Fangio was the ace in Argentina's pack of world-class racing drivers: a project backed by none other than President Juan Peron, who was well aware of motorsport's increasing popularity and wanted to use ambassadors like Fangio and José Froilàn Gonzàlez to elevate his country's profile abroad.
Fangio could even have won the inaugural 1950 Formula 1 World Championship right from the beginning. But a technical problem in the very first race at Silverstone, followed by another at the Bremgarten circuit in Switzerland compromised his chances.
It would all come down to the final race at Monza in Italy, where the dominant Alfa Romeo team (running on Pirelli tyres) let Fangio and his title-contending Italian team mate Giuseppe Farina draw lots to determine which exact car they would drive, to quell any suspicions of internal favouritism. Fangio claimed pole position, but a mechanical problem meant that he ended up starting the race in his team mate Piero Taruffi's car. He managed to set the fastest lap, before being stymied by yet another mechanical issue, handing the win and the title to Farina.
Their rivalry resumed in 1951, with Fangio eventually claiming the title for Alfa. From there, the Argentinian master switched teams frequently, displaying an uncanny ability to end up in the right place at the right time. The 1952 and 1953 titles went to Alberto Ascari and Ferrari, but in 1954 Fangio switched to Mercedes to win the championship that year as well as the season afterwards. Mercedes withdrew after 1955, but Fangio then switched to Ferrari and won the title again. It was inevitable though that with two personalities as big as Fangio and Enzo Ferrari there would eventually be a clash of personalities, leading to a parting of the ways. By 1957 Fangio was at Maserati to claim title number five: a record that would stand until 2003, when Michael Schumacher claimed his sixth world championship.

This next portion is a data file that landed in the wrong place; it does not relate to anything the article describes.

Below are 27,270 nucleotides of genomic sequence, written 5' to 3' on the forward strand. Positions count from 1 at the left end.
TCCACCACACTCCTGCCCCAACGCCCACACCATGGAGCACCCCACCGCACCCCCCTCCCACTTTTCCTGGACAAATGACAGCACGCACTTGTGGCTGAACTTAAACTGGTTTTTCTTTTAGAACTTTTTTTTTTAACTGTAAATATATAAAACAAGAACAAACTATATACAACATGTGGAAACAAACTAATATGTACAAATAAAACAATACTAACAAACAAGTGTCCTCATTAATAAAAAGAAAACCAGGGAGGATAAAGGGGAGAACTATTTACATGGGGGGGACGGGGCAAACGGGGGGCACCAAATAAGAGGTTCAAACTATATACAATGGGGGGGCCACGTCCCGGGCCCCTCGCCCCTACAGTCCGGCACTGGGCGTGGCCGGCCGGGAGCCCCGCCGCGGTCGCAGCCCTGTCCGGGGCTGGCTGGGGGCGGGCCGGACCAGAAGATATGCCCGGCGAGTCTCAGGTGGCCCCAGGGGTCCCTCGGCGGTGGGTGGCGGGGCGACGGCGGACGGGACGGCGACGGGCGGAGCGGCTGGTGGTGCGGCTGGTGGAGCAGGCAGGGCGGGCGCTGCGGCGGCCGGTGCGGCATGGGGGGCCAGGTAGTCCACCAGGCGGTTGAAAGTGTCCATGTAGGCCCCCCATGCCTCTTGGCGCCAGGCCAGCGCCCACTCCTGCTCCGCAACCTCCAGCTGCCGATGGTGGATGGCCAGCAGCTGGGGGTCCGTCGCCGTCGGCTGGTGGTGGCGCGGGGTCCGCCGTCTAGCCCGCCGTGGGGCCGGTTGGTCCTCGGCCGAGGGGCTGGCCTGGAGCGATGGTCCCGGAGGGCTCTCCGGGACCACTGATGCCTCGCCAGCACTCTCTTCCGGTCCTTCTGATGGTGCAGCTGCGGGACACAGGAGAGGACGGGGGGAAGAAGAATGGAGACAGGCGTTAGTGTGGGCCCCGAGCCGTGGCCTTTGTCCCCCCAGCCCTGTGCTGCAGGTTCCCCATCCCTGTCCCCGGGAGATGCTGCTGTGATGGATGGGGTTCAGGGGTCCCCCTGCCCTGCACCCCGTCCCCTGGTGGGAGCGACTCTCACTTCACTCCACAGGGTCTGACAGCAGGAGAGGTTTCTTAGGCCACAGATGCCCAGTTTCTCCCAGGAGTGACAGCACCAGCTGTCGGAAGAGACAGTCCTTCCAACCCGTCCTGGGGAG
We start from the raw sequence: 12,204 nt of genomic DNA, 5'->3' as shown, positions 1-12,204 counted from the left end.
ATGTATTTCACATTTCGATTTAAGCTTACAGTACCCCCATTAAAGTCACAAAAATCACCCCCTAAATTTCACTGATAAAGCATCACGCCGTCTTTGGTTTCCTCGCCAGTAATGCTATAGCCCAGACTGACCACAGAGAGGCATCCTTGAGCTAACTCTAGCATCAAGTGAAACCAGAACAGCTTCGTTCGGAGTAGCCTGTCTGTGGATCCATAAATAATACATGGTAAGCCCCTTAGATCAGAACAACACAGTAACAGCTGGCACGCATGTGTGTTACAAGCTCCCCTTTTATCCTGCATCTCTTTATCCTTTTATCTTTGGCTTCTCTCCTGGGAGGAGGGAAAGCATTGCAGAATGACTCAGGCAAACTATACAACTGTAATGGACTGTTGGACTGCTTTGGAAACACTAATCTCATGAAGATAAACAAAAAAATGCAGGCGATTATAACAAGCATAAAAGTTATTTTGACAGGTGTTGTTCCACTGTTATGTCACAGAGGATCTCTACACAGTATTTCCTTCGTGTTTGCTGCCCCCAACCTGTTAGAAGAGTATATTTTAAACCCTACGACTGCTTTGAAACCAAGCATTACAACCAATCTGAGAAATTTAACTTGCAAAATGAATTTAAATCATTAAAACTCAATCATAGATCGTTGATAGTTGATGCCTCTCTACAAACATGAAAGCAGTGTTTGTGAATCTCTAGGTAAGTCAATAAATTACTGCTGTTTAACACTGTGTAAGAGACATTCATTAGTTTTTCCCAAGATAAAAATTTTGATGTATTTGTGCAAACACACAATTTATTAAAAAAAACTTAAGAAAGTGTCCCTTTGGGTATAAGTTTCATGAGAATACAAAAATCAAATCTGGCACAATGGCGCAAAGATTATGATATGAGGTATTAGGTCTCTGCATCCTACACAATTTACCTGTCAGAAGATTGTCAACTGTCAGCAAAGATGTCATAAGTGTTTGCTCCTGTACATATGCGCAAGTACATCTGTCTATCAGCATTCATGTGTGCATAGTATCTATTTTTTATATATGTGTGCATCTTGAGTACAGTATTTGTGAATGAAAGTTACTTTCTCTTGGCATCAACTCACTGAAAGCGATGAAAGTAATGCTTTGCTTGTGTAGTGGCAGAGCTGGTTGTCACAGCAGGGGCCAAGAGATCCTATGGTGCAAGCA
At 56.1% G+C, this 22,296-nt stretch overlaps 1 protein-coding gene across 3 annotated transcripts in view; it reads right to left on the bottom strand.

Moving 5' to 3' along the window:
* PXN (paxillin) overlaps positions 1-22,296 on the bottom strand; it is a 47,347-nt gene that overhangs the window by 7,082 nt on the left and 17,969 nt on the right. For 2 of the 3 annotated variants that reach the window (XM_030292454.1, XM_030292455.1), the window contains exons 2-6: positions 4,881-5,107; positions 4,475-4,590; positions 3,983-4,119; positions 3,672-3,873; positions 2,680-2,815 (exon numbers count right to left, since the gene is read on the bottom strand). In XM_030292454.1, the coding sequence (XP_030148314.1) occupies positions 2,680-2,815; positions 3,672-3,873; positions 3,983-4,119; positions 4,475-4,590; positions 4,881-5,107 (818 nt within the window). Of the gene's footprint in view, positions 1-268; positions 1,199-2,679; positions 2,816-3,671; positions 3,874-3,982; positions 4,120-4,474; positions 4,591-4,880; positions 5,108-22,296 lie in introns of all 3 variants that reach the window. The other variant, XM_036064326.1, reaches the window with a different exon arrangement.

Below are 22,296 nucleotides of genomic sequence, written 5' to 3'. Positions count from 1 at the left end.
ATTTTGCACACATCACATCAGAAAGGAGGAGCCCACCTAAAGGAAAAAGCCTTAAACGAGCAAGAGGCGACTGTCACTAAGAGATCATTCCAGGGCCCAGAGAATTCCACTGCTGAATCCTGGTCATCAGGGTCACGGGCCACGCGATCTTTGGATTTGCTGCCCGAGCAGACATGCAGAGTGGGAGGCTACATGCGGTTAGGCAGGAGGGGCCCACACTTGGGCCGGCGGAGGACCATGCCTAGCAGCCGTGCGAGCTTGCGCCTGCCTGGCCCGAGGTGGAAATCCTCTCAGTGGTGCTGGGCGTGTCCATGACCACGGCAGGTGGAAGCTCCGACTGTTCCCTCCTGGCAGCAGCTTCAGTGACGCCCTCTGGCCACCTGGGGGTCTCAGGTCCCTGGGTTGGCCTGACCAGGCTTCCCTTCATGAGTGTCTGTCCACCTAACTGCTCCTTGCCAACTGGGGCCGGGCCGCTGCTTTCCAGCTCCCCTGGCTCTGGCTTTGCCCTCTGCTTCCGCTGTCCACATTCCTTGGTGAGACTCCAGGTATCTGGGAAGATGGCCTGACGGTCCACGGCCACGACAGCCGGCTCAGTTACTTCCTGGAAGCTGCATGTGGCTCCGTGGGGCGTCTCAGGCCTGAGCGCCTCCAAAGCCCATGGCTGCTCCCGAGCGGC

Yet in 1959, Fangio completed only two grands prix before retiring from motorsport. At 47 years old, and with the writing on the wall, he decided to dedicate himself 100% to his various business activities at home in Argentina. Perhaps one of the factors convincing him to adopt a quieter life was a bizarre episode that took place in February of that year, when he was kidnapped in Cuba by rebels allied to Fidel Castro, just before he was due to take part in the Havana Grand Prix. In the end Fangio was unharmed: this was just a move for Castro's movement to flex its political muscles. Fangio was eventually released after the grand prix with profuse apologies and even a few requests for autographs. ‘El Chueco' was actually grateful to his captors: they had spared him from a race that ended up with six people dead and around 30 injured.
And that's where the story of Fangio the driver ends. He was a shining star who lit up not only Formula 1 but also events such as the 1954 Carrera Panamericana – which he won – not to mention two Sebring 12 Hour races.“I would have loved to know how he managed to be so quick through the corners,” said Stirling Moss – the greatest driver never to be crowned world champion – about Fangio. “But unfortunately, I never got close enough to see.”. From one legend to another, that says it all.
JUAN MANUEL FANGIO - 24 June 1911 to 17 July 1995
Titles: 5 (1951, 1954, 1955, 1956, 1957)